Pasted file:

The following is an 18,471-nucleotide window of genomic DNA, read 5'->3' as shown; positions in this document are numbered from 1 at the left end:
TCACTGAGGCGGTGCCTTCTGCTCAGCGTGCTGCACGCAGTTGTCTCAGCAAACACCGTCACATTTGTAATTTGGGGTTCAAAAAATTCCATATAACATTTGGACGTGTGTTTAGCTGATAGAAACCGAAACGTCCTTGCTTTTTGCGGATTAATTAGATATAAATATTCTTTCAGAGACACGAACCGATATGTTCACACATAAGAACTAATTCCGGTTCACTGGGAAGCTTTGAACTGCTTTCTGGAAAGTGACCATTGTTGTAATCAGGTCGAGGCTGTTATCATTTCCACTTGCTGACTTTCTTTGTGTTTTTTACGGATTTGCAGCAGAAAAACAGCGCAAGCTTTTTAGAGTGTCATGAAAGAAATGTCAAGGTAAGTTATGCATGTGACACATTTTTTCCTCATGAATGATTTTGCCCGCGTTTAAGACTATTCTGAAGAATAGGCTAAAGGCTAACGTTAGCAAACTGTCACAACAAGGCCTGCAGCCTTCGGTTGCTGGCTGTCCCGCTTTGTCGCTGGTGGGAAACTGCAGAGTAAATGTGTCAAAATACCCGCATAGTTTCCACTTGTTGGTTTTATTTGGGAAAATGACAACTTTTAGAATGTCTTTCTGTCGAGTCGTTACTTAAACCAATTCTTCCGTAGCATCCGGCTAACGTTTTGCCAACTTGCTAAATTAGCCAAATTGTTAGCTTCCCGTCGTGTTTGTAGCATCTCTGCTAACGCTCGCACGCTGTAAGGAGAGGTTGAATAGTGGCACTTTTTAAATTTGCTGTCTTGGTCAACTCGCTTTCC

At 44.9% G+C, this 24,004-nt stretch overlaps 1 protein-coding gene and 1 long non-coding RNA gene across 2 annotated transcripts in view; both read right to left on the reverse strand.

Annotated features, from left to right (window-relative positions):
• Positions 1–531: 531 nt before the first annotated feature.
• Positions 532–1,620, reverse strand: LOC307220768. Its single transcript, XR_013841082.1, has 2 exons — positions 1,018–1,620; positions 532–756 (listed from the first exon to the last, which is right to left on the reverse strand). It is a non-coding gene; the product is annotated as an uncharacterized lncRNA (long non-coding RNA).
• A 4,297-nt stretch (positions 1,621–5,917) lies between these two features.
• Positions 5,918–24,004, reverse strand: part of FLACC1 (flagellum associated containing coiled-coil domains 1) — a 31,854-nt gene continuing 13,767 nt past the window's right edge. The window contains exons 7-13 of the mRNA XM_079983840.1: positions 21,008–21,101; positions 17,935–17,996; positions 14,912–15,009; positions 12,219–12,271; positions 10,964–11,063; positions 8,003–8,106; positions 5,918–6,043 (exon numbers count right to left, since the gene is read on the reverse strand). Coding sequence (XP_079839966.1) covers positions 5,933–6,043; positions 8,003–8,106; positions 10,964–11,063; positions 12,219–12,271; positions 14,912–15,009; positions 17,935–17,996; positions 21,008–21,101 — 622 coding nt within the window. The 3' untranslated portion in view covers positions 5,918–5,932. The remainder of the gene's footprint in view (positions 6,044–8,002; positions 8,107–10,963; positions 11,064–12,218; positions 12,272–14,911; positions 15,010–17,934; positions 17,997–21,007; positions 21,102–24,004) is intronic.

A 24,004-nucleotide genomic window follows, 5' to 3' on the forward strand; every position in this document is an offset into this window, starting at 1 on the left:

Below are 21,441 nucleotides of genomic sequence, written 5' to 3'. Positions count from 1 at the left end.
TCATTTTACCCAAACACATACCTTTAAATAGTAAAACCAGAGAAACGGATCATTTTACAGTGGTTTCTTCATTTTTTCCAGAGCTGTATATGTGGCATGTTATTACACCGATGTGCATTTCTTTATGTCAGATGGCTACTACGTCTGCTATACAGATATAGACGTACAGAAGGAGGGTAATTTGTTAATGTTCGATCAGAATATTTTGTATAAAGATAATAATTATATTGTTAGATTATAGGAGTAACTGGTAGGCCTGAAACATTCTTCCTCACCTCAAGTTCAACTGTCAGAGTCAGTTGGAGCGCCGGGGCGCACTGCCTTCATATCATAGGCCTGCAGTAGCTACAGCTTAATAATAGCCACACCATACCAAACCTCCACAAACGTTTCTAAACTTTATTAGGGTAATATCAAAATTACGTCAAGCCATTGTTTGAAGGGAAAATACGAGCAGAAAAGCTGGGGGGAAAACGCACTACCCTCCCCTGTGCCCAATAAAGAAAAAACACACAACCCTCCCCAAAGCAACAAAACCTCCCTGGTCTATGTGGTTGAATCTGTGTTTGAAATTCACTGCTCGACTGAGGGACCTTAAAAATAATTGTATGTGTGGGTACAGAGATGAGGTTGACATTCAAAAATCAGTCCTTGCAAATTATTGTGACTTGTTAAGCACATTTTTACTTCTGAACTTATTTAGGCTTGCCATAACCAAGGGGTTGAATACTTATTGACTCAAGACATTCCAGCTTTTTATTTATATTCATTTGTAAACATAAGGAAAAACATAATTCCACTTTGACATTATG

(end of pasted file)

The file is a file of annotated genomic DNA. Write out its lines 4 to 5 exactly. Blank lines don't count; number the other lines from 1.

Annotated features, from left to right (window-relative positions):
• Positions 1–531: 531 nt before the first annotated feature.